Green algae - possibly Tetrabaena socialis encased within a mucilage sheath. These algae are of interest in understanding how multicellularity came about through evolution - see Solving the puzzle of multicellarity. 400X DIC microscopy. Some researchers consider this algae as Gonium sociale also see Wikipedia.
Yamagishiella unicocca or Pandorina charkowiensis is colonial green algae in the family of Volvocaceae. The cells are encased in a thin mucous sheath. DIC microscopy (it has also been suggested to me that this algae might be Dictyosphaerium or Botryococcus).
Pleurotaenium sp is a desmid (center) viewed by polarized light microscopy. These desmids can be up to 1-3 mm long and visible even with a stereo microscope. They are long, cylindrical and have a rough thickening in the central area where the two semicells join. They are common in pond water throughout the summer. Polarized light microscopy.The background filamentous algae are Microspora sp.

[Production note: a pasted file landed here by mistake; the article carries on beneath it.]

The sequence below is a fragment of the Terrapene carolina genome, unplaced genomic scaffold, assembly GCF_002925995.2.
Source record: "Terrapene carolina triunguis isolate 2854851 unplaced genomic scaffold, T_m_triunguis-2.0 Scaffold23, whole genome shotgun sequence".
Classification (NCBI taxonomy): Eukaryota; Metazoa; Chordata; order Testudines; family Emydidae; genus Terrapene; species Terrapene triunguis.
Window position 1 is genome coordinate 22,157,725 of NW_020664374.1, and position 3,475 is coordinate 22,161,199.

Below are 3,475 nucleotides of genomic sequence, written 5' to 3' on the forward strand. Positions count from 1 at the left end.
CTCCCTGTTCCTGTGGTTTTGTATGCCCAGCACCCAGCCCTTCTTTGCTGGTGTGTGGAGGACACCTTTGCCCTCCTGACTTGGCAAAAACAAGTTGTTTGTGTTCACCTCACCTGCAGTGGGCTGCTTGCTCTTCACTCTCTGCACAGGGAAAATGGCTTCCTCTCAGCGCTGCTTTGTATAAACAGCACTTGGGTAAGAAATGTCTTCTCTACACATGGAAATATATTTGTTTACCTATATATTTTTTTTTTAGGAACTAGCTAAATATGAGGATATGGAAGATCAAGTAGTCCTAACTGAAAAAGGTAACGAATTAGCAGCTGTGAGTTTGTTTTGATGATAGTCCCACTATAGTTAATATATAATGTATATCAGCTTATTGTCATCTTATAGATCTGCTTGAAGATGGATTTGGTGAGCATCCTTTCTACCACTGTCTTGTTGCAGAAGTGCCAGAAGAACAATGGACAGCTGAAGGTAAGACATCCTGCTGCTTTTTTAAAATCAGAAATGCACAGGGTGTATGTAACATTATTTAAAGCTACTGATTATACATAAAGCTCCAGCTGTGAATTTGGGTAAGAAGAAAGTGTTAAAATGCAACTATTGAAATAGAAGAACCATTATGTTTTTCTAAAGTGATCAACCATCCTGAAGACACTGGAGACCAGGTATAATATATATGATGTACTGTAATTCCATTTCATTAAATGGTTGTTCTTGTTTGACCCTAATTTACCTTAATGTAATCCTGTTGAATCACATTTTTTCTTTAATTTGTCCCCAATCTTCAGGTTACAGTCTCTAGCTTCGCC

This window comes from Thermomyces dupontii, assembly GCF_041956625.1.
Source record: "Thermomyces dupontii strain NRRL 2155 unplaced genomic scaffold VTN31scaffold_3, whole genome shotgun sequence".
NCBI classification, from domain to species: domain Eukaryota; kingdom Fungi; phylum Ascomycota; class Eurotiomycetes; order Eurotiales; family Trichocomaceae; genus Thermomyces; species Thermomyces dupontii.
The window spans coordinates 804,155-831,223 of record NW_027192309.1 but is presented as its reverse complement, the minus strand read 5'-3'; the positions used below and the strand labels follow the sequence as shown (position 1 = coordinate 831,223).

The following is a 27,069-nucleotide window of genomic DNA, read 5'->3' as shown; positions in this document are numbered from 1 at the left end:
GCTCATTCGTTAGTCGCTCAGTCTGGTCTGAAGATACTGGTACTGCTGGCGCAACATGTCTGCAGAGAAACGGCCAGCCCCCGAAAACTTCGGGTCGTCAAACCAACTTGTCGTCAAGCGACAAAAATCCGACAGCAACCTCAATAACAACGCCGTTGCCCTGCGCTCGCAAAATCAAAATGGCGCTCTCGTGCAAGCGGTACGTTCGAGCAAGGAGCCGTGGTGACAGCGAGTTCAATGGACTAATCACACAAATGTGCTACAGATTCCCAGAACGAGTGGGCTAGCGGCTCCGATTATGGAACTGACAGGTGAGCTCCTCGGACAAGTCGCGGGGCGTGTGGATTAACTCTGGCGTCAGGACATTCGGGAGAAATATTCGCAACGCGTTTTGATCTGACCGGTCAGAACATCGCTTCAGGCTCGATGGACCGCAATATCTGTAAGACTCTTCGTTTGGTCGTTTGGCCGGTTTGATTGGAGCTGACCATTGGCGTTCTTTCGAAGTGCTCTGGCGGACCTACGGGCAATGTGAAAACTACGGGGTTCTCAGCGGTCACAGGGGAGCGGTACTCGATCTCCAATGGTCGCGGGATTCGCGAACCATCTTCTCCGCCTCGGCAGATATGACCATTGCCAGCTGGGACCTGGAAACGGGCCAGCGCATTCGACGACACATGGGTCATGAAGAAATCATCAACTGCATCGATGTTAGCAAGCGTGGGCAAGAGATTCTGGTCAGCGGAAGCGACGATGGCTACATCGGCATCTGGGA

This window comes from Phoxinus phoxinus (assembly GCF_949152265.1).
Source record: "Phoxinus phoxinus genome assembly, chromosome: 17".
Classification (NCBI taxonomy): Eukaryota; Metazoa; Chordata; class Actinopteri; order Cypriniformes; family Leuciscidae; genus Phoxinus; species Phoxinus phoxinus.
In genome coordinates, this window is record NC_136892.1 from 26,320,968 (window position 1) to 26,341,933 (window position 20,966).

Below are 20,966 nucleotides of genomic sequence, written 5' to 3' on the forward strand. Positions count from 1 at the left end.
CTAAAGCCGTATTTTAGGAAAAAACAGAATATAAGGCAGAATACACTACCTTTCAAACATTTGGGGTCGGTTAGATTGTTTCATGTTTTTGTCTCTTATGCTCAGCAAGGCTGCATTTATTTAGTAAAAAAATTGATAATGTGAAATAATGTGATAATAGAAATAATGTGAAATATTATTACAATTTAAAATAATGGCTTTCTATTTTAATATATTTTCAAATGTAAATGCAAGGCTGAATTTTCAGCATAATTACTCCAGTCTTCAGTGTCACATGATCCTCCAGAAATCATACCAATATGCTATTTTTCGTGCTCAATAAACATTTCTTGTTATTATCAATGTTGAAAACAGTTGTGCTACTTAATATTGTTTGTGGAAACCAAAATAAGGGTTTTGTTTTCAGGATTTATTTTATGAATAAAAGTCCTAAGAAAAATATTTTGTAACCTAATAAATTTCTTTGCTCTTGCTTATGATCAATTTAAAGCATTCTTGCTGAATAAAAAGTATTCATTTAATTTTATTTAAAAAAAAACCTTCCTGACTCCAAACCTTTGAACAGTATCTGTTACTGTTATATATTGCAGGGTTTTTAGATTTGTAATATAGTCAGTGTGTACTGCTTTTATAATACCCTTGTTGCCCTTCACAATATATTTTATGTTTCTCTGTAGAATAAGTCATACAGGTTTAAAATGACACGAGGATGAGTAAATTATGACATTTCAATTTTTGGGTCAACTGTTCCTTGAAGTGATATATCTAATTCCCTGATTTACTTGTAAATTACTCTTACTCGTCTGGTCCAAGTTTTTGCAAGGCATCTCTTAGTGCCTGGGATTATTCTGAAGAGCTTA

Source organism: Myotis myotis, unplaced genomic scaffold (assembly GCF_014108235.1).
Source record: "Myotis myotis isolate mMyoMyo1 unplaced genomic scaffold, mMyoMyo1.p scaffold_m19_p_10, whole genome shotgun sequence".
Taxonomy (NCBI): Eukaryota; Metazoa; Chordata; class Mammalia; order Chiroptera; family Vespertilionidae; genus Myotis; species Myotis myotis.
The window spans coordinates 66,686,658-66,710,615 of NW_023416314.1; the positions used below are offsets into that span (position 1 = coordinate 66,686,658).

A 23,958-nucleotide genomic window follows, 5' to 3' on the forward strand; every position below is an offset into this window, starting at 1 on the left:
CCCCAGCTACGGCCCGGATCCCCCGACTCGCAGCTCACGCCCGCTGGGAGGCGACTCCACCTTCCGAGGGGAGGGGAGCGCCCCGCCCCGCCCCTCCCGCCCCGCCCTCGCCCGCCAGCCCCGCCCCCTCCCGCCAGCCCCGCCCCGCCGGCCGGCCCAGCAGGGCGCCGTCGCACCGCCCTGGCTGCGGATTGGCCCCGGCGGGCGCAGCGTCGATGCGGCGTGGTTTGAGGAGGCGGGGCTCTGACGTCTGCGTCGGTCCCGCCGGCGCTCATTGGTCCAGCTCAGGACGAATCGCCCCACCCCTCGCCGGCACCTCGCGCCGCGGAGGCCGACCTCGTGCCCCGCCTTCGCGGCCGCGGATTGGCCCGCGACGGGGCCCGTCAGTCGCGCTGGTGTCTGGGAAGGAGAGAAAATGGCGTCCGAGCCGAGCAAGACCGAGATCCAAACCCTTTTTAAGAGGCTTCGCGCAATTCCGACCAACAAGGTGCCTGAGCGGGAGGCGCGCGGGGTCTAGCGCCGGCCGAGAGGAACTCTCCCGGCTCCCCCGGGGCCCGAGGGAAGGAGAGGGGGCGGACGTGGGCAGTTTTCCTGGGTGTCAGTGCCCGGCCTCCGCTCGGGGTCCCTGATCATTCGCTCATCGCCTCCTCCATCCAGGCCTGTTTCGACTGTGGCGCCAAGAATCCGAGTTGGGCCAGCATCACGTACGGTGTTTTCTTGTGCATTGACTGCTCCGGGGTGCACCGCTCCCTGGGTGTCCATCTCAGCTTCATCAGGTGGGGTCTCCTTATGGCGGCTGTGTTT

Pleurotaenium sp via polarized light microscopy, the pink background is created by using a full retardation wave plate with polarizing filters.
Above is a Heliozoan (Heliophyra rotunda?)- also called sun-animalcules, with arms called axopodia that it uses to catch prey and absorb the contents of their prey. The axopodia are microtubule-supported projections from the amoeboid cell body, and are variously used for capturing food, sensation, movement, and attachment. I am not able to identify the species in this photograph which I inverted the colour. Darkfield microscopy 400X.
Unknown Pond Cyst
This photo shows what seems to be a single cell encased within a mucilage sheath. The green and yellow colours suggest it is an algae and there is a single red eye. It was non-motile and could be resting or cyst stage. Cysts are common in pond water e.g. rotifers and this is a method that permits many pond microorganisms to survive winter or when the pond drys up in summer.